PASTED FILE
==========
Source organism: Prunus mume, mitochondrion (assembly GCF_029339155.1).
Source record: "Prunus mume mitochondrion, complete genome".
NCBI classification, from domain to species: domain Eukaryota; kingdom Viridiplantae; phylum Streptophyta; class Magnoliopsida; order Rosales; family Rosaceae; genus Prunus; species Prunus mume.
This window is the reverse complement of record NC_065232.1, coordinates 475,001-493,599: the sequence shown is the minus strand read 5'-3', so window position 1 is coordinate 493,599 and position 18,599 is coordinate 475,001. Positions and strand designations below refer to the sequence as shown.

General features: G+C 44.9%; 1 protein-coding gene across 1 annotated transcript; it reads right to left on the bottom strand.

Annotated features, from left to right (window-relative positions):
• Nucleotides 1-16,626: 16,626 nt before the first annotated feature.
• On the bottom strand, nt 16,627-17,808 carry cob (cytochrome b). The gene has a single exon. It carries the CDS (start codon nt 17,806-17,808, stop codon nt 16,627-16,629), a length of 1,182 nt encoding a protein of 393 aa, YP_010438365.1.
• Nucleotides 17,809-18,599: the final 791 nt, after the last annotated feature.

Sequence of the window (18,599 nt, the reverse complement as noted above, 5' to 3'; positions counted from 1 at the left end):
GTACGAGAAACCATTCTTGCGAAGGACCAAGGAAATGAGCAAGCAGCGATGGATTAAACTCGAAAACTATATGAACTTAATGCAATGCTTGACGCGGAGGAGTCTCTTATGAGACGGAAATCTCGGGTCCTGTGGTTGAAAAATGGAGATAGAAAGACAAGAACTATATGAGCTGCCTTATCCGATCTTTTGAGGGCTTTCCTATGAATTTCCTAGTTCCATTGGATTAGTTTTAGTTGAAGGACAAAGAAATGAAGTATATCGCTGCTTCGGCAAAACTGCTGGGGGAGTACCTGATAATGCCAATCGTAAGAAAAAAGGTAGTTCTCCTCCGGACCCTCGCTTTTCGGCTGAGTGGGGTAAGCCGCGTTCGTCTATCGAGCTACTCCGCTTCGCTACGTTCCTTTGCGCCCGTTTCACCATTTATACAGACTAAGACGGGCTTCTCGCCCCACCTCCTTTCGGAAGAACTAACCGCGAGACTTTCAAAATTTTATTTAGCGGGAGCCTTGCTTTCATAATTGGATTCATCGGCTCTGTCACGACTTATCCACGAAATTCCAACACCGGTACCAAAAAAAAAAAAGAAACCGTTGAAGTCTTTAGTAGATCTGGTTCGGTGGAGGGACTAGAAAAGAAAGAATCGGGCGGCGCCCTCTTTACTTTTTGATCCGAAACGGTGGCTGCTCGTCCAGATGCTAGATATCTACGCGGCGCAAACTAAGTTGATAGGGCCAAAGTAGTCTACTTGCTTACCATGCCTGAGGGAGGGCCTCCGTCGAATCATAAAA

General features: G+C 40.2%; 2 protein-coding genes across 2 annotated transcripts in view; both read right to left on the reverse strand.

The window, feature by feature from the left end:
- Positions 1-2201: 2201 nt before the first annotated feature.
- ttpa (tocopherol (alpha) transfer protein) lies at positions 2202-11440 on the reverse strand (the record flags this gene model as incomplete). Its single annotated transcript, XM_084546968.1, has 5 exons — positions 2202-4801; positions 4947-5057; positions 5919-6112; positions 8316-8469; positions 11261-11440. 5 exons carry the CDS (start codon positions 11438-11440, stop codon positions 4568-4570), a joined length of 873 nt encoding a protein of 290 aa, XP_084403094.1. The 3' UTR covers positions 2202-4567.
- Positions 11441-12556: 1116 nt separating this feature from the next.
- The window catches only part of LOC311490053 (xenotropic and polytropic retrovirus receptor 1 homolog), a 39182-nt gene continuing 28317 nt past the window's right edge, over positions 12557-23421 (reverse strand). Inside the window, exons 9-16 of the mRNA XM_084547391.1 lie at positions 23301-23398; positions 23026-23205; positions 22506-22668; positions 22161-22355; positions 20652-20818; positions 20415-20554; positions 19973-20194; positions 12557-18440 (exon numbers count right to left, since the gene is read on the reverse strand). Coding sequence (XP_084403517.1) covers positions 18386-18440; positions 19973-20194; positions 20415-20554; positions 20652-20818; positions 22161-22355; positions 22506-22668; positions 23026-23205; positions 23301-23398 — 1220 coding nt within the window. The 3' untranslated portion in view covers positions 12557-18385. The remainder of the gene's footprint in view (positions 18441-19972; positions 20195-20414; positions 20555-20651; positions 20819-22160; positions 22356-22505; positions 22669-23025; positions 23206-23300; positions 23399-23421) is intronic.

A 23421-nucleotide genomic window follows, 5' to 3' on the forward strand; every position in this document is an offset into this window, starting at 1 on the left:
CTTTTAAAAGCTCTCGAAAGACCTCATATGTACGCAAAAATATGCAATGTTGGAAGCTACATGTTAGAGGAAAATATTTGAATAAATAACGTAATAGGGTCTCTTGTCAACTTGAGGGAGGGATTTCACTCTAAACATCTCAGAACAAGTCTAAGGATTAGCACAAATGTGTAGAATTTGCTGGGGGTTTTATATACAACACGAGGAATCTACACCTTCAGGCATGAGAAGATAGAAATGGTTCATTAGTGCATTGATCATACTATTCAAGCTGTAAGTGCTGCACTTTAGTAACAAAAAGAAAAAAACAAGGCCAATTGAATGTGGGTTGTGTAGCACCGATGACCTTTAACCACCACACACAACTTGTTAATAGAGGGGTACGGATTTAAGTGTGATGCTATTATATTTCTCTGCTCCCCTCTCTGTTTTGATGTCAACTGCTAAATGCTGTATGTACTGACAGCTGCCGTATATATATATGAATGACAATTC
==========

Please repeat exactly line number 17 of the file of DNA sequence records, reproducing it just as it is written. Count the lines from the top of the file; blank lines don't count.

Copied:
- The window catches only part of LOC311490053 (xenotropic and polytropic retrovirus receptor 1 homolog), a 39182-nt gene continuing 28317 nt past the window's right edge, over positions 12557-23421 (reverse strand). Inside the window, exons 9-16 of the mRNA XM_084547391.1 lie at positions 23301-23398; positions 23026-23205; positions 22506-22668; positions 22161-22355; positions 20652-20818; positions 20415-20554; positions 19973-20194; positions 12557-18440 (exon numbers count right to left, since the gene is read on the reverse strand). Coding sequence (XP_084403517.1) covers positions 18386-18440; positions 19973-20194; positions 20415-20554; positions 20652-20818; positions 22161-22355; positions 22506-22668; positions 23026-23205; positions 23301-23398 — 1220 coding nt within the window. The 3' untranslated portion in view covers positions 12557-18385. The remainder of the gene's footprint in view (positions 18441-19972; positions 20195-20414; positions 20555-20651; positions 20819-22160; positions 22356-22505; positions 22669-23025; positions 23206-23300; positions 23399-23421) is intronic.